Some time ago our two dogs decided that I spend too much time online. The newcomer chewed the network cable. I was hopelessly offline.
First I was bit angry, but managed to think who was to blame here: was it the dogs or me. My initial thought was to blame dogs, as it was the smaller one that chewed the cable. Then I thought that maybe the dogs thought had found a new toy. They have never seen a network cable before, how could they know it wasn’t meant to be eaten. I also thought that it wouldn’t have required much from me to plug off the cable when dogs were left alone.
It was me to blame. I hadn’t taught the dogs. Dogs had a reason to chew the cable – they wanted to play. I didn’t plug off the cable.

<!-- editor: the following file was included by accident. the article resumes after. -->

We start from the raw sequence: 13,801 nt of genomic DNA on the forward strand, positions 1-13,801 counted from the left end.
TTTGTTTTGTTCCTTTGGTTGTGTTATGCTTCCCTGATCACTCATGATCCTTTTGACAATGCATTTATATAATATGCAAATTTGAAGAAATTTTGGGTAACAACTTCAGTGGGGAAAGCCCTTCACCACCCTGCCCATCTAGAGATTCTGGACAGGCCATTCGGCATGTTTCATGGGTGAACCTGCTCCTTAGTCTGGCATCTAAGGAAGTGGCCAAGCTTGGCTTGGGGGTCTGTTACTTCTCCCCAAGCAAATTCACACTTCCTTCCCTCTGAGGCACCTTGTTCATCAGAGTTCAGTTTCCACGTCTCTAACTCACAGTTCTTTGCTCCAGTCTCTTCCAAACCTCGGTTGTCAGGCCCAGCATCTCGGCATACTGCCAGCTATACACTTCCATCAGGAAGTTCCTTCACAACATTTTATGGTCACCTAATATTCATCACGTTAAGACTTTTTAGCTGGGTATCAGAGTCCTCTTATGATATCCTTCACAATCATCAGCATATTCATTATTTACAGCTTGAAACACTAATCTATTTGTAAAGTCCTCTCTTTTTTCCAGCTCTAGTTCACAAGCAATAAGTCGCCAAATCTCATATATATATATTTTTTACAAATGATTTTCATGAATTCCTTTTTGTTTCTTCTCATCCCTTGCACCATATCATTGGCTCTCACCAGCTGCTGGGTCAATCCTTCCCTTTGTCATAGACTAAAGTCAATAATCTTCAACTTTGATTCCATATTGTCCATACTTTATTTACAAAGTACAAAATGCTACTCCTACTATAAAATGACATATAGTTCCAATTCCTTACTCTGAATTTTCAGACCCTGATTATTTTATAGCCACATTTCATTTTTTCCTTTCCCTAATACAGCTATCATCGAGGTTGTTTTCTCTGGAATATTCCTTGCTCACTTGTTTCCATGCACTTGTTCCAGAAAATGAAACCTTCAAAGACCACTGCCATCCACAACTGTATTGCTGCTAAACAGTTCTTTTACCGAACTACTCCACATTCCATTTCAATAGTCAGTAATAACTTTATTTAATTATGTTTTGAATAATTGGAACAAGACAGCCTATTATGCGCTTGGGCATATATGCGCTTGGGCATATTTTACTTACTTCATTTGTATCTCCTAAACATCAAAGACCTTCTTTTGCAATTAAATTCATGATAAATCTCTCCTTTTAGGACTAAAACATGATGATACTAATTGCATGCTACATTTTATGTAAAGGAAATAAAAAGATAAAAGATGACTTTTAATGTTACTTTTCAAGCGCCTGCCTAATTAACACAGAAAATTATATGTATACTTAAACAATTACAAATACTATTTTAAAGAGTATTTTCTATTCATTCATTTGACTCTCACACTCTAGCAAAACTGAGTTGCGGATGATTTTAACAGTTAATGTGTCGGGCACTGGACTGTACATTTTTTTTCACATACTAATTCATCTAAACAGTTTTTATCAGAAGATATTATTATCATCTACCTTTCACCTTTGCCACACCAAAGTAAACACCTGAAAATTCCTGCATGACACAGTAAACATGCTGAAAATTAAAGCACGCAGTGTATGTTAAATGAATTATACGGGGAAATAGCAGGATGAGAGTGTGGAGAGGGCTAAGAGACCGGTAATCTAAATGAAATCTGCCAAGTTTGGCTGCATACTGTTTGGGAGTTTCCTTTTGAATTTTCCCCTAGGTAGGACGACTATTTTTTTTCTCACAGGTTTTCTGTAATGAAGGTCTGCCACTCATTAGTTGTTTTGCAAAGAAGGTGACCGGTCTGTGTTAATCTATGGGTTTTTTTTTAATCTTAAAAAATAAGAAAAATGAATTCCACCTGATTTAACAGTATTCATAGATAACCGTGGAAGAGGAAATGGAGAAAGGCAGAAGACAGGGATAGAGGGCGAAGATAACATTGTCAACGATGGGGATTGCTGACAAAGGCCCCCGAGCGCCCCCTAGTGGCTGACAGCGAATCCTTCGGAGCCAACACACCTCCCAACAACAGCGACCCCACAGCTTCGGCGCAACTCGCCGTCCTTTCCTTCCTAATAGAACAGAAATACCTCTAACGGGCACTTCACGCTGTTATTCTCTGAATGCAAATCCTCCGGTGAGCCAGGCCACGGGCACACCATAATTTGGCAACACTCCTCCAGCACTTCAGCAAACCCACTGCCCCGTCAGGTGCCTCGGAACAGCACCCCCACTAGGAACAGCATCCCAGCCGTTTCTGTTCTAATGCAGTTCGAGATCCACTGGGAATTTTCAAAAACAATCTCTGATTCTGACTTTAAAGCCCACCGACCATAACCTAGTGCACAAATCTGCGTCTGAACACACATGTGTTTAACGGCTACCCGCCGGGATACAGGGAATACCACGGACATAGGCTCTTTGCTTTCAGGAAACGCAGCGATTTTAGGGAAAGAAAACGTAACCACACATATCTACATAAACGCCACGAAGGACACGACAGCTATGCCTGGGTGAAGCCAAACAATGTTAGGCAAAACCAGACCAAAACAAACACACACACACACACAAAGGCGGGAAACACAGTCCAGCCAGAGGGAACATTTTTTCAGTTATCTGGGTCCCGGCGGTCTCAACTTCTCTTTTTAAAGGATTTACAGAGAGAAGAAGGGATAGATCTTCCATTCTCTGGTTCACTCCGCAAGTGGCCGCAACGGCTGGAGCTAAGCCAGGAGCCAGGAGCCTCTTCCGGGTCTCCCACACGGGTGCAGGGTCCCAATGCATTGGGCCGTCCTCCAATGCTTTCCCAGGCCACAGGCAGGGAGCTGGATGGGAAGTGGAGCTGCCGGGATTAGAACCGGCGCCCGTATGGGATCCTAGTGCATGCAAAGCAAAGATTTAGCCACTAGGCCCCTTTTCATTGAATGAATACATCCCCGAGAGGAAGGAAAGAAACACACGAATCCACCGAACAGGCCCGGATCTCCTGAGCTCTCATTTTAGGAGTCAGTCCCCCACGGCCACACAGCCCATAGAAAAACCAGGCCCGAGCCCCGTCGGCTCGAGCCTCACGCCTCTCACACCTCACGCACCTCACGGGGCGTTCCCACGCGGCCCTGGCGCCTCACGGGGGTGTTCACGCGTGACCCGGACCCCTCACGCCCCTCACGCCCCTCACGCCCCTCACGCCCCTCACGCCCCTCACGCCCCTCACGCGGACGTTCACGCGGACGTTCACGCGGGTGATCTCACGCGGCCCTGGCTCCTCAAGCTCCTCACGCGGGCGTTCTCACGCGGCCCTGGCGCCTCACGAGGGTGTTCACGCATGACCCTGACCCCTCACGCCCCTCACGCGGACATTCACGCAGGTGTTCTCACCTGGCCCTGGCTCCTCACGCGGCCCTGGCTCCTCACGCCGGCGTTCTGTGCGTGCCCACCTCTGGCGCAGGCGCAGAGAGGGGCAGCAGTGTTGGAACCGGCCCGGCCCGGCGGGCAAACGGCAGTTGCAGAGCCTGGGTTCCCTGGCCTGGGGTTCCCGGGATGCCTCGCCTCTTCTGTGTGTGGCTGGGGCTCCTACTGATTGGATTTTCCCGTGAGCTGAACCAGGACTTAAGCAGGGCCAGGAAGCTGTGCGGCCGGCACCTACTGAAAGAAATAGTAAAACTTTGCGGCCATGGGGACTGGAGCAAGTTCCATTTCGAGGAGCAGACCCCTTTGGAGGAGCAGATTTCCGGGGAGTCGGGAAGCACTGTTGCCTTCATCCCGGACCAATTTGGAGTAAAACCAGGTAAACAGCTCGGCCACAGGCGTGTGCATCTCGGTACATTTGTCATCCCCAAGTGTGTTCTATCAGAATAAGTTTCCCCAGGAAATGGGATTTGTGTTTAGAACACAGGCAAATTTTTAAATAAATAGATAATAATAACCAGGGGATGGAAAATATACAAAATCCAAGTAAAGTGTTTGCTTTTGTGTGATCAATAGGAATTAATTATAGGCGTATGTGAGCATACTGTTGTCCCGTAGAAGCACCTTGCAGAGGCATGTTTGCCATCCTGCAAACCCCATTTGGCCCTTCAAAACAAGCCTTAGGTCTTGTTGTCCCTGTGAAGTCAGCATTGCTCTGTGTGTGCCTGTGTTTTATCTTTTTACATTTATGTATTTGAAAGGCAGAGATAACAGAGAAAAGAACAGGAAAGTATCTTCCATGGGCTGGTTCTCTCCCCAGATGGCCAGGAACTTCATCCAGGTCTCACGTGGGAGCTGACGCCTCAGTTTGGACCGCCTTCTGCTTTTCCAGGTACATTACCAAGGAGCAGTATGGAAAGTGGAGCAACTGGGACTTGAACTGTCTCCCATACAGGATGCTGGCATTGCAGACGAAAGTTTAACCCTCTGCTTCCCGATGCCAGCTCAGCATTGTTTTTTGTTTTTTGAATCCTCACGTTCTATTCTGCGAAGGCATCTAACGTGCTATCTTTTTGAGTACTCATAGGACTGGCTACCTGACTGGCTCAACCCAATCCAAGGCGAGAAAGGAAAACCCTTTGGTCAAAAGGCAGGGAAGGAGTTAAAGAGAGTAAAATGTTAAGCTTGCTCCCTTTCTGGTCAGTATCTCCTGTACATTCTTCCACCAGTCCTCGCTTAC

How this philosophy works in games production?
I hadn’t heard from our artist for a several days, even when I had emailed him and given game specific instructions. I was bit surprised, but I decided to give him time. I know he is a busy man (terribly busy man) so he simply might not have had enough time to deal with my post. After few days I was about to ask him… an email had arrived to my mailbox. He apologized… and said that he had wondered why I hadn’t contacted him after his latest post, but realized that the post was still saved in his drafts. He thought he had emailed me, but the email was not sent. Simple human error caused us both to wonder what’s happening.
The lesson behind these stories are that you shouldn’t blame others – they might have reason for their behavior. Instead of blaming others, ask yourself how you could take responsibility and contribute to solving the issue.
Don’t blame the dogs.